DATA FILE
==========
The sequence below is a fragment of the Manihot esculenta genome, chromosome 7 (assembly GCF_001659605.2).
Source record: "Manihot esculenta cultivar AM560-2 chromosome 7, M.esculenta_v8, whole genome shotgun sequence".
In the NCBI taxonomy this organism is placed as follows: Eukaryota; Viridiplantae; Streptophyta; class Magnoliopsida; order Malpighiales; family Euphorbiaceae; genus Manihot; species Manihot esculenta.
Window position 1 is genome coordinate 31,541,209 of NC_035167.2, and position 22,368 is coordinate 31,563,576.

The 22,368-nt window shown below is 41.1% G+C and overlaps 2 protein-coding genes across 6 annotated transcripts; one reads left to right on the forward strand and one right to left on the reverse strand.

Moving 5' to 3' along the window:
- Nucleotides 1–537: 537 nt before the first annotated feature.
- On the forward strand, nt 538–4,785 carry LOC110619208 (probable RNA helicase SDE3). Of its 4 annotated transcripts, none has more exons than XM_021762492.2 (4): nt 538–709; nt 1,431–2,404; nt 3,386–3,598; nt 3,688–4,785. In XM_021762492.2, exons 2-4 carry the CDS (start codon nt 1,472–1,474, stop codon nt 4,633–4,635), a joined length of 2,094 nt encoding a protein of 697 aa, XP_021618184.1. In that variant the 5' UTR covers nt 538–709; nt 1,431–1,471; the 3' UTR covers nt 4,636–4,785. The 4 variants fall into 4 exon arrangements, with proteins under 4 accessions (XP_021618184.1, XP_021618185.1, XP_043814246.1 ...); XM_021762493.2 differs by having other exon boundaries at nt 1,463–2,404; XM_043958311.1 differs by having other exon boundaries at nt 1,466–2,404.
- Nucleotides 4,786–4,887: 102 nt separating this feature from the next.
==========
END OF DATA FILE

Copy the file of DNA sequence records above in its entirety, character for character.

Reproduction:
The sequence below is a fragment of the Manihot esculenta genome, chromosome 7 (assembly GCF_001659605.2).
Source record: "Manihot esculenta cultivar AM560-2 chromosome 7, M.esculenta_v8, whole genome shotgun sequence".
In the NCBI taxonomy this organism is placed as follows: Eukaryota; Viridiplantae; Streptophyta; class Magnoliopsida; order Malpighiales; family Euphorbiaceae; genus Manihot; species Manihot esculenta.
Window position 1 is genome coordinate 31,541,209 of NC_035167.2, and position 22,368 is coordinate 31,563,576.

The 22,368-nt window shown below is 41.1% G+C and overlaps 2 protein-coding genes across 6 annotated transcripts; one reads left to right on the forward strand and one right to left on the reverse strand.

Moving 5' to 3' along the window:
- Nucleotides 1–537: 537 nt before the first annotated feature.
- On the forward strand, nt 538–4,785 carry LOC110619208 (probable RNA helicase SDE3). Of its 4 annotated transcripts, none has more exons than XM_021762492.2 (4): nt 538–709; nt 1,431–2,404; nt 3,386–3,598; nt 3,688–4,785. In XM_021762492.2, exons 2-4 carry the CDS (start codon nt 1,472–1,474, stop codon nt 4,633–4,635), a joined length of 2,094 nt encoding a protein of 697 aa, XP_021618184.1. In that variant the 5' UTR covers nt 538–709; nt 1,431–1,471; the 3' UTR covers nt 4,636–4,785. The 4 variants fall into 4 exon arrangements, with proteins under 4 accessions (XP_021618184.1, XP_021618185.1, XP_043814246.1 ...); XM_021762493.2 differs by having other exon boundaries at nt 1,463–2,404; XM_043958311.1 differs by having other exon boundaries at nt 1,466–2,404.
- Nucleotides 4,786–4,887: 102 nt separating this feature from the next.